EGU2020-10623, updated on 12 Jun 2020
EGU General Assembly 2020
© Author(s) 2020. This work is distributed under
the Creative Commons Attribution 4.0 License.

Tectonic forcing of global chemical weathering since the mid-Paleozoic

Thomas Gernon1, Thea Hincks1, Andrew Merdith2, Eelco Rohling1,3, Martin Palmer1, Gavin Foster1, Clement Bataille4, and Dietmar Muller5
Thomas Gernon et al.
  • 1University of Southampton, Ocean and Earth Science, Southampton, United Kingdom of Great Britain and Northern Ireland (
  • 2Laboratoire de Geologie, Universite of Lyon 1, France
  • 3Research School of Earth Sciences, The Australian National University, Canberra, Australia
  • 4Earth and Environmental Sciences, University of Ottawa, Ottawa, ON K1N, Canada
  • 5EarthByte Group, School of Geosciences, The University of Sydney, Australia

Weathering of the Earth’s surface has commonly been invoked as a driver of global cooling through geologic time. During the Phanerozoic Eon (541–0 million years ago, Ma), for example, the periodic onset of icehouse conditions has variously been attributed to enhanced weathering fluxes associated with mountain building (e.g. the Himalayas) (1), reductions in the global extent of continental arc volcanoes (e.g. the present-day Andes) (2), and uplift of oceanic crust during arc-continent collisions (e.g. present-day Indonesia and New Guinea) (3). These processes, tied to the global plate tectonic cycle, are inextricably linked.  The resulting collinearity (i.e. independent variables are highly correlated) makes it difficult — using conventional statistical techniques — to isolate the contributions of individual geologic processes to global chemical weathering.   An example of this is the Late Cenozoic Ice Age (34–0 Ma) that corresponds both to uplift of the Tibetan Plateau and Himalaya, and a gradual reduction in the extent of the global continental arc system.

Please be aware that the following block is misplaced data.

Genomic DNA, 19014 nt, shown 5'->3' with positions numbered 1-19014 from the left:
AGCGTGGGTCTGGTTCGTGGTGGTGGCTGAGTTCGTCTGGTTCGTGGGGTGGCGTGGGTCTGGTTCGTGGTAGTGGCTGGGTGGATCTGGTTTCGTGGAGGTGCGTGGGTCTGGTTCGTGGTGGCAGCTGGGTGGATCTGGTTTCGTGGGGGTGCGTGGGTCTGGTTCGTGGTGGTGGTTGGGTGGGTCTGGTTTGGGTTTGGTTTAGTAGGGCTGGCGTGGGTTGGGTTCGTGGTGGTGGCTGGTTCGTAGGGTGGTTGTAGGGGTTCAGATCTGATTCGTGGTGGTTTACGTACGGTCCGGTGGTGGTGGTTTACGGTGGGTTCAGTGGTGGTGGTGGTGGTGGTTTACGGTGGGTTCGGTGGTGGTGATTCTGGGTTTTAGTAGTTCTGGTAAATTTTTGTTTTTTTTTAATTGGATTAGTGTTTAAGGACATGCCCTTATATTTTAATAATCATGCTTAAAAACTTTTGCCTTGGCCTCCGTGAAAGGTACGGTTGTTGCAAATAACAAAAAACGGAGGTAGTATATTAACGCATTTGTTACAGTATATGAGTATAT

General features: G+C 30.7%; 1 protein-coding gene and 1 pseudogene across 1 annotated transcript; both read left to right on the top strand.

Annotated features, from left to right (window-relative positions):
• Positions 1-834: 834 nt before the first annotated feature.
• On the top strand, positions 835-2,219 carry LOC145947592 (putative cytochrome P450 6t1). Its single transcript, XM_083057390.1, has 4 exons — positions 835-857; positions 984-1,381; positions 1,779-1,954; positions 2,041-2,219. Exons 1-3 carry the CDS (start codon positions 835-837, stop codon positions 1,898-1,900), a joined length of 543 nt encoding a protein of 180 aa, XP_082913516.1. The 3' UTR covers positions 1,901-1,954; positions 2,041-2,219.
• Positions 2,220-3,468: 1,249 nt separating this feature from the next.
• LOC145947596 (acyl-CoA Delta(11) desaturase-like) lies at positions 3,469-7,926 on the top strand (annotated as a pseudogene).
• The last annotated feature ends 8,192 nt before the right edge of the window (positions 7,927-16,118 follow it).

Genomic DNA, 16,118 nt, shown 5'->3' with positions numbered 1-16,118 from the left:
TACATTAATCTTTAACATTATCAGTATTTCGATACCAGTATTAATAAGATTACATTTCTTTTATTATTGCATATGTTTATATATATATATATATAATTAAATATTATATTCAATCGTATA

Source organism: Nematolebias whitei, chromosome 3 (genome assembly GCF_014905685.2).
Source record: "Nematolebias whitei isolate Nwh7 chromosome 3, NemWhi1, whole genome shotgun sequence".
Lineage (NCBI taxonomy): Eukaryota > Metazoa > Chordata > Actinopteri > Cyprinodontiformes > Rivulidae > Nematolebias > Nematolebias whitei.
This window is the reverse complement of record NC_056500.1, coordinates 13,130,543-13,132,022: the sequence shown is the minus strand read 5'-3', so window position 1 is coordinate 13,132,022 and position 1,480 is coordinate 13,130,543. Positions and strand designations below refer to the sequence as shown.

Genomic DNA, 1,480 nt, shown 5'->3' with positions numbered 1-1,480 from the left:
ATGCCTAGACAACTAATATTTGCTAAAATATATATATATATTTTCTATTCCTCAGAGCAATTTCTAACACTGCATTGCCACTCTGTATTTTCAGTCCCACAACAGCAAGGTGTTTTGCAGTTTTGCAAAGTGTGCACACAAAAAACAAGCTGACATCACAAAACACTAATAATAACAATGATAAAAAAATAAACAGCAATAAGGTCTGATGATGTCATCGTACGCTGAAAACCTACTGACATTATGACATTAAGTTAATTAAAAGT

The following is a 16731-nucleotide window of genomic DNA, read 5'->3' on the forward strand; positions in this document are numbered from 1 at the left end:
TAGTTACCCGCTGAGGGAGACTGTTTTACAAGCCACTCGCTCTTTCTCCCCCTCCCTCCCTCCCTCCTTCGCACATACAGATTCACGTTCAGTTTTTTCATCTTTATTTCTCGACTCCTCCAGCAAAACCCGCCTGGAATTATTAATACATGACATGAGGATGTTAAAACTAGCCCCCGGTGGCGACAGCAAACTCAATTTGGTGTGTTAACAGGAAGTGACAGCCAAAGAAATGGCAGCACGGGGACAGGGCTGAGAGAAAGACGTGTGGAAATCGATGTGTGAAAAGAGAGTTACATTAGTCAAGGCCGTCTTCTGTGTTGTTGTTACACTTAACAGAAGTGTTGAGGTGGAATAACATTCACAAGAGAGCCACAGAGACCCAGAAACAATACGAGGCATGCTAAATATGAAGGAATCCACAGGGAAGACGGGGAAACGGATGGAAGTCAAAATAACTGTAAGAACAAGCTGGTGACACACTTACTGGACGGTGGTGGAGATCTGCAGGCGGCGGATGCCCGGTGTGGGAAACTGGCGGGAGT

We developed a machine learning framework to analyse the interdependencies between multiple global tectonic and volcanic processes (e.g., continental distribution, extent of volcanic arcs, mid-ocean ridges etc.) and seawater Sr composition (a proxy for weathering flux) over the past 400 million years. We developed a Bayesian network incorporating a novel algorithm that accounts for time lags for each of the predictor variables, and joint conditional dependence (i.e. how variables combine to influence the environmental outcome). Our approach overcomes problems traditionally encountered in geologic time series, such as collinearity and autocorrelation. Our results strongly indicate a first-order role for volcanism in driving chemical weathering fluxes since the mid-Palaeozoic. This is consistent with the strong empirical correlation previously observed between the strontium isotope composition of seawater and continental igneous rocks over the past billion years (4). Our study highlights how geologic processes operate together — not in isolation — to perturb the Earth system over ten to hundred million-year timescales.


(1). M. E. Raymo, W. F. Ruddiman, Tectonic forcing of late Cenozoic climate, Nature 359, 117 (1992).

(2). N. R. McKenzie, et al., Continental arc volcanism as the principal driver of icehouse greenhouse variability, Science 352, 444 (2016).

(3). F. A. Macdonald, N. L. Swanson-Hysell, Y. Park, L. Lisiecki, O. Jagoutz, Arc-continent collisions in the tropics set Earth’s climate state, Science 364, 181 (2019).

(4). C. P. Bataille et al., Continental igneous rock composition: A major control of past global chemical weathering, Science Advances 3, e1602183 (2017).  

How to cite: Gernon, T., Hincks, T., Merdith, A., Rohling, E., Palmer, M., Foster, G., Bataille, C., and Muller, D.: Tectonic forcing of global chemical weathering since the mid-Paleozoic, EGU General Assembly 2020, Online, 4–8 May 2020, EGU2020-10623,, 2020